The reasons for the above are many and varied, but one macro data point stands out above all: trend GDP Growth – by definition a compound of the number of hours worked (derived from demographics) and how well those hours are rewarded (derived from productivity) – is relentlessly gravitating towards zero. In this, at least the US is still ahead of Europe and is a long way ahead of Japan; in the latter country, negative demographic trends are all but cancelling out their positive – albeit meagre – productivity improvements. Similar writing is clearly legible on the American wall. Unless a productivity revolution arrives soon, American economic growth will also stall. From 1991 to 2001, the potential GDP growth rate averaged 3.3%; recently, the US Federal Reserve downgraded its future forecast of potential GDP growth to 1.75%. First quarter 2017 annualised GDP growth again disappointed: it was only an annualised 0.7%, down from 2.1% in the fourth quarter of 2016.
Now add in a massive increase in US inequality – one estimate has it that the top 0.4% of citizens today own 90% of the nation’s wealth – and it is understandable why America has become so divided a nation and why so many sub-groups are erecting protective barriers to defend their threatened patches. Loss aversion is said to be ten times more powerful in conditioning human behaviour than chancing the prospect of a gain. Ungovernability and unruliness are only to be expected in such strained circumstances. No wonder lobby groups are stymying legislation on Capitol Hill and cross-party cooperation is at an all-time low.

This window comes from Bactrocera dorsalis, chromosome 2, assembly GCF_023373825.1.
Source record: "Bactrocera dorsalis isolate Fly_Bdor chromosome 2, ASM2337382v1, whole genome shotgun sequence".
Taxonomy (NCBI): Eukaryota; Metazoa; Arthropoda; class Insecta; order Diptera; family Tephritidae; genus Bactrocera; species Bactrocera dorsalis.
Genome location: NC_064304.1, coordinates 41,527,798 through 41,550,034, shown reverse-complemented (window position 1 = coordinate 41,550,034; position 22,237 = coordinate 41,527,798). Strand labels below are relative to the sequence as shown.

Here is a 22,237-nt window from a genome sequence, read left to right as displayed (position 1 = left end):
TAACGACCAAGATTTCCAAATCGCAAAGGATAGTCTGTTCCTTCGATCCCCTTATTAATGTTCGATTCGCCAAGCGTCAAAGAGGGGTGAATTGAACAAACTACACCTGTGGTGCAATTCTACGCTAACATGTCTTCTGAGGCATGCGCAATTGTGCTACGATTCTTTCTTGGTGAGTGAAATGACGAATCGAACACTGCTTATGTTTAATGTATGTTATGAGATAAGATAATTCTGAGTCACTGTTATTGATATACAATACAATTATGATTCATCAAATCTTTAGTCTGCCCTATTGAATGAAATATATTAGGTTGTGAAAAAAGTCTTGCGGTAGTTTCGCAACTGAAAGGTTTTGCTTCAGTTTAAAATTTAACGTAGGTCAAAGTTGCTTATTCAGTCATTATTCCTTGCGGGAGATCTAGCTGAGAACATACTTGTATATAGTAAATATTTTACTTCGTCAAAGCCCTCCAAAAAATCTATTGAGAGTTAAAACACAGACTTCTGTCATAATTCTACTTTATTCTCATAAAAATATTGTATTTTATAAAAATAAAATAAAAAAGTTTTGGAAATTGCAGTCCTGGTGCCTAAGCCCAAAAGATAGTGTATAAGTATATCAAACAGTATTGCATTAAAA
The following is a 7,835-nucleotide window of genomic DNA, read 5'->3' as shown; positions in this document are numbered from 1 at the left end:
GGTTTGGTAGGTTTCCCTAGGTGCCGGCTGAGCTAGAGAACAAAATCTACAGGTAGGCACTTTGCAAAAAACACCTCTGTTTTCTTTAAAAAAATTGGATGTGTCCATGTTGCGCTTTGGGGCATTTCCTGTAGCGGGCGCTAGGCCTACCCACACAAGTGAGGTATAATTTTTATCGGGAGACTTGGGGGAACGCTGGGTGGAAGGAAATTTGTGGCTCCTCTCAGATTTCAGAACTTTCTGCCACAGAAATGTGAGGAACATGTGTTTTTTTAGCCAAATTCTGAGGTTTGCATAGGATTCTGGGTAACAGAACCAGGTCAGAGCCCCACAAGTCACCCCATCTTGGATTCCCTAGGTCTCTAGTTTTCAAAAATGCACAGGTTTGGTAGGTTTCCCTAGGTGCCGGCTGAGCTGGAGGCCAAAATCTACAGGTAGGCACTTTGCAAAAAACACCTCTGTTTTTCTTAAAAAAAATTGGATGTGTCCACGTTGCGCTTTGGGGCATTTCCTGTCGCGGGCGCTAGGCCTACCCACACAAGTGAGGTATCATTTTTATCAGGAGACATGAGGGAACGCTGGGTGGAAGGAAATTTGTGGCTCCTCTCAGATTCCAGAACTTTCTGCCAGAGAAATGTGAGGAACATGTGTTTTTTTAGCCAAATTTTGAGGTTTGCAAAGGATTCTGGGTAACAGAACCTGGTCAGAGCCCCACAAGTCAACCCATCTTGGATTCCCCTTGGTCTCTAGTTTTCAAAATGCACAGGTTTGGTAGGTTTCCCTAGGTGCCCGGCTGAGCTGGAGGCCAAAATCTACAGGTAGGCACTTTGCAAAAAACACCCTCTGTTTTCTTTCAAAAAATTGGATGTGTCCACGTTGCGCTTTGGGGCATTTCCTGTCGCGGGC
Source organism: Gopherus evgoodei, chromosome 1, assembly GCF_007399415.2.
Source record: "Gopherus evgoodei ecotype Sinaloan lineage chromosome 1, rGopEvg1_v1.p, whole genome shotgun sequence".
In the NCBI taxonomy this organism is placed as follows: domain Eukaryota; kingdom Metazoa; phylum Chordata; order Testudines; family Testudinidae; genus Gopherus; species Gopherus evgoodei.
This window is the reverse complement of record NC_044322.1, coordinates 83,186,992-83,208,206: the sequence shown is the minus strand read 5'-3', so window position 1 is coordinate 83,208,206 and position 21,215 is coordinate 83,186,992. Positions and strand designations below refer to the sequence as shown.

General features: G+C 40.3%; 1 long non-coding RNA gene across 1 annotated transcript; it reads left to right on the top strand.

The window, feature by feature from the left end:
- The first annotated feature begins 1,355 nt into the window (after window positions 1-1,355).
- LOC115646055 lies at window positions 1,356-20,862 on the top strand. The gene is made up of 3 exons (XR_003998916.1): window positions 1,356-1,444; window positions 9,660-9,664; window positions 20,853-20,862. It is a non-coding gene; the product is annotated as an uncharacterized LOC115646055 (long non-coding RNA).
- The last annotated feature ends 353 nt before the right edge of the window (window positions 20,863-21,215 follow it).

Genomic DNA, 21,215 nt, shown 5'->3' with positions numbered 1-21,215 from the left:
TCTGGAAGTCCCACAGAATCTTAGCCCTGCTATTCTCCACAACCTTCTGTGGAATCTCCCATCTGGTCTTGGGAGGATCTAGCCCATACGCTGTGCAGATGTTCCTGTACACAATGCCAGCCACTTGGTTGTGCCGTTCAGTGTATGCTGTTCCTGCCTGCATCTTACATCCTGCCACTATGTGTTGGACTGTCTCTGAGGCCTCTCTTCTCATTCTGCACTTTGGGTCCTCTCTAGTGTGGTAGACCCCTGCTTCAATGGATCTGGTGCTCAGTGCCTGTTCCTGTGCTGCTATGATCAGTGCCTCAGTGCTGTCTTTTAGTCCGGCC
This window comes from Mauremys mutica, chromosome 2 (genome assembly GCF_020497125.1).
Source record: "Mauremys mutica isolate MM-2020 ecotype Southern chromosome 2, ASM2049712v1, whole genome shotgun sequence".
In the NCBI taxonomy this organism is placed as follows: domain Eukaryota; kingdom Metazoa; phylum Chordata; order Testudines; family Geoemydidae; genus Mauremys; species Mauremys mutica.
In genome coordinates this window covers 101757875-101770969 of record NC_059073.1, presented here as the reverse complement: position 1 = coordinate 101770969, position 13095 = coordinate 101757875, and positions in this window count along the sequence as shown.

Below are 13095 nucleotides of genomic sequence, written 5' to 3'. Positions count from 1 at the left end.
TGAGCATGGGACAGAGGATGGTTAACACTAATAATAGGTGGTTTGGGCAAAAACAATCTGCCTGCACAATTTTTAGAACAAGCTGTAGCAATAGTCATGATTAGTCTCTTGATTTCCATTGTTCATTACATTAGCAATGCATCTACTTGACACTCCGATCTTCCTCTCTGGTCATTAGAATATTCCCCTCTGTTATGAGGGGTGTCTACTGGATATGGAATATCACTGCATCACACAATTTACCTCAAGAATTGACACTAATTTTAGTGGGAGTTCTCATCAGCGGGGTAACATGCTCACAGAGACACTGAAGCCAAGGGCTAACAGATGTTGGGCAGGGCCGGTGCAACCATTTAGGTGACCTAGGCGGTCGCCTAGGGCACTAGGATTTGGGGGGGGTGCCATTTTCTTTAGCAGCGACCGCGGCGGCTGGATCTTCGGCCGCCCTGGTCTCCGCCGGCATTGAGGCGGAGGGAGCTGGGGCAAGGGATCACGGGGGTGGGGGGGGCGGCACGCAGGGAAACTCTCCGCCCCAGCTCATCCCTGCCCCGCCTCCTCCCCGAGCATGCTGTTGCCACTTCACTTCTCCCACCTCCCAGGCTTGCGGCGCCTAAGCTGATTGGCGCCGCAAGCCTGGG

Even Barack Obama experienced legislative gridlock for the last six years of his presidency after the Democrats lost all control of Congress during the 2010 midterms. What progress he did make was largely achieved by well-drafted executive orders, a skill Donald Trump’s administration has yet to master.
So for all the criticism that can be levelled at Donald Trump after his chaotic and unproductive first hundred days – and surely most of it is valid – it would have taken a Franklin Roosevelt and a George Washington rolled into one, probably with the bull-headed assistance of a General Sherman, to have achieved much more. These are not easy times for any president trying to deal with the challenges facing 21st century America.
Paraphrasing Yeats again: “And what rough beast, its hour come round at last, Slouches towards [Washington] to be born?”